XFLR5 and inverted airfoils

Discussion in 'Aircraft Design / Aerodynamics / New Technology' started by Aerowerx, Sep 22, 2012.

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  1. Sep 22, 2012 #1

    Aerowerx

    Aerowerx

    Aerowerx

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    I have seen that some designs use an inverted airfoil for the horizontal tail. The Zenith STOL designs come to mind.

    Has anyone modeled this idea in XFLR5? I have tried it, but the outline looks like a normal airfoil.

    Is this just the displayed outline and the calculations use the inverted foil, or can't XFLR5 handle the inversion?
     
  2. Sep 22, 2012 #2

    Hot Wings

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    XFLR5 V6 will show an inverted file just fine.

    Take the ordinates of the foil you want to invert and input the data into Excel or the OpenOffice equivalent. Make a new column (D2) using =Sum(-1*b2) to copy the right hand column and multiply it by negative one. This inverts the file under column D2. Copy the left column with file name in A1 to column (C1). Copy both column C+D. Paste into notepad. Save as "airfoil file XYZ.DAT" using the " " around the whole name. This should save the file as in inverted file under the name airfoil file XYZ with a DAT extension.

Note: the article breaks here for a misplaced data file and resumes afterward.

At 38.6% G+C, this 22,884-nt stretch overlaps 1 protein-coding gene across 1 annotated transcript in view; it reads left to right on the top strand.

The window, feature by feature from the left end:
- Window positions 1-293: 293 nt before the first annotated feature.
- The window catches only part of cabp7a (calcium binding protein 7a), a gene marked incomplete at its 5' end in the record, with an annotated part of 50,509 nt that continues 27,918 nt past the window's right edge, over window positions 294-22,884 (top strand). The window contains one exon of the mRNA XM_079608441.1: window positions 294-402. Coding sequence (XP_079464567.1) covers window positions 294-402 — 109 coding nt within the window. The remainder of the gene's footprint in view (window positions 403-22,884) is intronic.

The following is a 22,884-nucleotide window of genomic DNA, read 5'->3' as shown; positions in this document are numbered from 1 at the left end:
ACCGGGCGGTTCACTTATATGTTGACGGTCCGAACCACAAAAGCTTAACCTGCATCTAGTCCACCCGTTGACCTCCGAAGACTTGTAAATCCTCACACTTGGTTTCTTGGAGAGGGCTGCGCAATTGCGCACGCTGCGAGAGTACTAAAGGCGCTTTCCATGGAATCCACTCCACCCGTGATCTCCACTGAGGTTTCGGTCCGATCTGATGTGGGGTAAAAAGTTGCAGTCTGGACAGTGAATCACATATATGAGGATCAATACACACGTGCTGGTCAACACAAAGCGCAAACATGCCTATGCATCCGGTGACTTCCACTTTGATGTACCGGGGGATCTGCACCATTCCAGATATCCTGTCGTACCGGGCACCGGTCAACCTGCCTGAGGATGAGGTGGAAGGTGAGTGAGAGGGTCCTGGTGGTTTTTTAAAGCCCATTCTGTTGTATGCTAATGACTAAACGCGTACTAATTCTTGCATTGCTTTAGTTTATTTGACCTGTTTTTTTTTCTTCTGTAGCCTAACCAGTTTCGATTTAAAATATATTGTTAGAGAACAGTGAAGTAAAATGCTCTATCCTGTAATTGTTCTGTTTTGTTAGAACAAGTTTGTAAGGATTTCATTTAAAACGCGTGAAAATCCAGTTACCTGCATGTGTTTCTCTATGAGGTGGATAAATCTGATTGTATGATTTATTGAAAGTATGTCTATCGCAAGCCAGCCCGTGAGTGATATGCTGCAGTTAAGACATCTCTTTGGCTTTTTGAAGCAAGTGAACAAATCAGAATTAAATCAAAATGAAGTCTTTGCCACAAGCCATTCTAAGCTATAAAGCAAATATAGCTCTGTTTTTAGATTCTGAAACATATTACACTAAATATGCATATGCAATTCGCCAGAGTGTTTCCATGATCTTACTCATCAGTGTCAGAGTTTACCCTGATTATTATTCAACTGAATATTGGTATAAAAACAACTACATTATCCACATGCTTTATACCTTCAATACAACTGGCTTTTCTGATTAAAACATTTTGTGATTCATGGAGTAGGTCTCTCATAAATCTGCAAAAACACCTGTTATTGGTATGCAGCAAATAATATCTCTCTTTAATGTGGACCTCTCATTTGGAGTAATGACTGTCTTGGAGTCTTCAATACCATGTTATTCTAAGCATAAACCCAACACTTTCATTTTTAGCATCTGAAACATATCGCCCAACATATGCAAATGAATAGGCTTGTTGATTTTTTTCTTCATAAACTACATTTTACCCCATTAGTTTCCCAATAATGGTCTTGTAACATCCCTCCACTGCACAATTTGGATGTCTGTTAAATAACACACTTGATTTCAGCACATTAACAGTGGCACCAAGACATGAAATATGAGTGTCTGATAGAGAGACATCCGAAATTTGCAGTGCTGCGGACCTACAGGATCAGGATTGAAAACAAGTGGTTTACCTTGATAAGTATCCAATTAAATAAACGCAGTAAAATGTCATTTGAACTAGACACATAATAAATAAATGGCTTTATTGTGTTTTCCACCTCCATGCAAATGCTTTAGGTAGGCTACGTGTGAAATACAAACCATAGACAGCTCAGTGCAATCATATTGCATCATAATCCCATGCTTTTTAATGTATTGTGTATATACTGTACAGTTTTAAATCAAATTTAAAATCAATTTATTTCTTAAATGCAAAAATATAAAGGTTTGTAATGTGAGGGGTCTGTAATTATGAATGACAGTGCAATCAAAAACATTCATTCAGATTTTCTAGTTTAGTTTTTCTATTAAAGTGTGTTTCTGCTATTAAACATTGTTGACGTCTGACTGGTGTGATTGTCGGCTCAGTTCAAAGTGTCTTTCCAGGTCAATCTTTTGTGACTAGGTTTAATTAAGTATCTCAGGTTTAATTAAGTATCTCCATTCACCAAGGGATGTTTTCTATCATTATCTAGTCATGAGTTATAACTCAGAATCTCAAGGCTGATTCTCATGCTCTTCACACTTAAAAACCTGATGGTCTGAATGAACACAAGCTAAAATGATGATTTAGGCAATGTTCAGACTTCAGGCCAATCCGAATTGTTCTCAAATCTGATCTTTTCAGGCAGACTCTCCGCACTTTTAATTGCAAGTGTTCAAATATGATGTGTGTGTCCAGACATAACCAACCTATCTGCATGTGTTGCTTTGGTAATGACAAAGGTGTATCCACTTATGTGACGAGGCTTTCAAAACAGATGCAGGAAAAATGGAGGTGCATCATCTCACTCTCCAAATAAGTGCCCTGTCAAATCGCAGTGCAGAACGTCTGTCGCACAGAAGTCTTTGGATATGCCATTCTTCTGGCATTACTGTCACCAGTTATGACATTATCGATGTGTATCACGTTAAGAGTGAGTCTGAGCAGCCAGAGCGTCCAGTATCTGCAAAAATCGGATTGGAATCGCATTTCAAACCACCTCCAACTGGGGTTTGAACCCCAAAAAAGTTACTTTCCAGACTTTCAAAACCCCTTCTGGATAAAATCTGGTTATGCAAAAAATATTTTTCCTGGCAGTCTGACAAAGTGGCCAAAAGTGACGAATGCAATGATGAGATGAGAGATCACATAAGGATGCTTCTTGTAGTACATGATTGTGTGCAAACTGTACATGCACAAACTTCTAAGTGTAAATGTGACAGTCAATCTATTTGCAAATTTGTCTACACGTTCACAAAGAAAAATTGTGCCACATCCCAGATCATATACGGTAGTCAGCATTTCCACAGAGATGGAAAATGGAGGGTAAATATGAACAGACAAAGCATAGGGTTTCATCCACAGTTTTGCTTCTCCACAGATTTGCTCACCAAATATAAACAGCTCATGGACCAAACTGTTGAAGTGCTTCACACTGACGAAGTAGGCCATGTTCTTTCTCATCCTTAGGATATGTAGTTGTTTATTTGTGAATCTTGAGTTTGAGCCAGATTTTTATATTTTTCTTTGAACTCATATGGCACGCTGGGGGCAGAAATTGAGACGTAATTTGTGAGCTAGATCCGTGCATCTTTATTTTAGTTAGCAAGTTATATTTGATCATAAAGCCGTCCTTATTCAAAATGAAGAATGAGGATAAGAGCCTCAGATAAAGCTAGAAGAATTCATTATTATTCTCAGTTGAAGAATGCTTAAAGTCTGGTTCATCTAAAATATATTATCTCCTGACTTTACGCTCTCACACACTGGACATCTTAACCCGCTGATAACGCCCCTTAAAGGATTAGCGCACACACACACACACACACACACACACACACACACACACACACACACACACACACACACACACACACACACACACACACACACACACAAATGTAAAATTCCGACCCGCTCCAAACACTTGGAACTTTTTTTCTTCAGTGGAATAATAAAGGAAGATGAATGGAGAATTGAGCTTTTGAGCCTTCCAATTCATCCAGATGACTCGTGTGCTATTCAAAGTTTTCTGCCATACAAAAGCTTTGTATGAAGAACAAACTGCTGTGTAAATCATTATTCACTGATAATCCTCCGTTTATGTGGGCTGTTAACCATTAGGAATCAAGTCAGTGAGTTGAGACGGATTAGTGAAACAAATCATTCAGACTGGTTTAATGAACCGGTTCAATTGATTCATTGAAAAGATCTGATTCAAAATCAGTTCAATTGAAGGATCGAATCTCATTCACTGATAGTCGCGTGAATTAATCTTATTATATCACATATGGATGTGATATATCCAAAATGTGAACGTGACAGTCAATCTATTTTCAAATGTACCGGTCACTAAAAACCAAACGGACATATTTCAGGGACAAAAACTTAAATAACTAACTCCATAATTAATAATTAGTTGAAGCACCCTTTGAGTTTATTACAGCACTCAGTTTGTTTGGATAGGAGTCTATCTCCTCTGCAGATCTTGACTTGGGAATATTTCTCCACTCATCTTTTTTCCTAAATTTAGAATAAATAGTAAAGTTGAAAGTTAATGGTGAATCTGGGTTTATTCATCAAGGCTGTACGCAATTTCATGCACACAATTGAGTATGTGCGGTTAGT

Remember to rename the ordinate file name in cell C1 to avoid confusion down the road.

    Note: a simple data sort does end up with a "normal" looking airfoil.
     
    Last edited: Sep 22, 2012
  3. Sep 22, 2012 #3

    Aerowerx

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    I have some data that I inverted.

    My question was not how to do it, but if XFLR5 handles it correctly even if it does not look inverted.

    Not sure what version I have. Will have to check.
     
  4. Sep 22, 2012 #4

    wsimpso1

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    Why should it care which way is up?
     
  5. Sep 22, 2012 #5

    Aerowerx

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    If you follow the link in my orginal post you will see that Zenith uses a nonsymmetric inverted airfoil for the H-stab. This gives them more H-tail authority at the low speeds they need for STOL performance.